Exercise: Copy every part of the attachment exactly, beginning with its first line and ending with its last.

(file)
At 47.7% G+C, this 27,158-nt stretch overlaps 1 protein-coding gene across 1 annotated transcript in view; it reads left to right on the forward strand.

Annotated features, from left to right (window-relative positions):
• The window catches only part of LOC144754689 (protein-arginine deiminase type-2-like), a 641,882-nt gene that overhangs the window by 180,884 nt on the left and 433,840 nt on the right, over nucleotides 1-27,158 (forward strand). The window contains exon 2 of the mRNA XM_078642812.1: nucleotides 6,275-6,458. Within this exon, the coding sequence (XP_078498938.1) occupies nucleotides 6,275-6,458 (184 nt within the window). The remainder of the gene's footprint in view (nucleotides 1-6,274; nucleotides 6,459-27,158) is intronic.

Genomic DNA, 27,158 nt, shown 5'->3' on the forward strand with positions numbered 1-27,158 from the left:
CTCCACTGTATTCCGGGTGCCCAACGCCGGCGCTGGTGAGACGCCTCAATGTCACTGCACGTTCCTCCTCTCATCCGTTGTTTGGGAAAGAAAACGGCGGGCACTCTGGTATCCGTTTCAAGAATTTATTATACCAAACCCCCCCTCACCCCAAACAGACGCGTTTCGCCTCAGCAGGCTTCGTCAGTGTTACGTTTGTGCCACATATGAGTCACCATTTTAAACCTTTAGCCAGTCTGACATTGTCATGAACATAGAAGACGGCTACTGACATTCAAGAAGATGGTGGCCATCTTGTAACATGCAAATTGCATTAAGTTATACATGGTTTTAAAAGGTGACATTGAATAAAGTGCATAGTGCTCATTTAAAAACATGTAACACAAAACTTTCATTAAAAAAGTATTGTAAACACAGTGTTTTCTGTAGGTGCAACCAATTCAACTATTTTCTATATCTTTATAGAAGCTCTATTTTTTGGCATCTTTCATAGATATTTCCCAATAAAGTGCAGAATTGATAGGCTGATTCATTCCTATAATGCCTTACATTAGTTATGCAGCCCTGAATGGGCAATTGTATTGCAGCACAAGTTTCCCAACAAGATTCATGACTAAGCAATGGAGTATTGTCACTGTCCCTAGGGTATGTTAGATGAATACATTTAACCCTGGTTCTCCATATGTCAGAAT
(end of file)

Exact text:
At 47.7% G+C, this 27,158-nt stretch overlaps 1 protein-coding gene across 1 annotated transcript in view; it reads left to right on the forward strand.

Annotated features, from left to right (window-relative positions):
• The window catches only part of LOC144754689 (protein-arginine deiminase type-2-like), a 641,882-nt gene that overhangs the window by 180,884 nt on the left and 433,840 nt on the right, over nucleotides 1-27,158 (forward strand). The window contains exon 2 of the mRNA XM_078642812.1: nucleotides 6,275-6,458. Within this exon, the coding sequence (XP_078498938.1) occupies nucleotides 6,275-6,458 (184 nt within the window). The remainder of the gene's footprint in view (nucleotides 1-6,274; nucleotides 6,459-27,158) is intronic.

Genomic DNA, 27,158 nt, shown 5'->3' on the forward strand with positions numbered 1-27,158 from the left:
CTCCACTGTATTCCGGGTGCCCAACGCCGGCGCTGGTGAGACGCCTCAATGTCACTGCACGTTCCTCCTCTCATCCGTTGTTTGGGAAAGAAAACGGCGGGCACTCTGGTATCCGTTTCAAGAATTTATTATACCAAACCCCCCCTCACCCCAAACAGACGCGTTTCGCCTCAGCAGGCTTCGTCAGTGTTACGTTTGTGCCACATATGAGTCACCATTTTAAACCTTTAGCCAGTCTGACATTGTCATGAACATAGAAGACGGCTACTGACATTCAAGAAGATGGTGGCCATCTTGTAACATGCAAATTGCATTAAGTTATACATGGTTTTAAAAGGTGACATTGAATAAAGTGCATAGTGCTCATTTAAAAACATGTAACACAAAACTTTCATTAAAAAAGTATTGTAAACACAGTGTTTTCTGTAGGTGCAACCAATTCAACTATTTTCTATATCTTTATAGAAGCTCTATTTTTTGGCATCTTTCATAGATATTTCCCAATAAAGTGCAGAATTGATAGGCTGATTCATTCCTATAATGCCTTACATTAGTTATGCAGCCCTGAATGGGCAATTGTATTGCAGCACAAGTTTCCCAACAAGATTCATGACTAAGCAATGGAGTATTGTCACTGTCCCTAGGGTATGTTAGATGAATACATTTAACCCTGGTTCTCCATATGTCAGAAT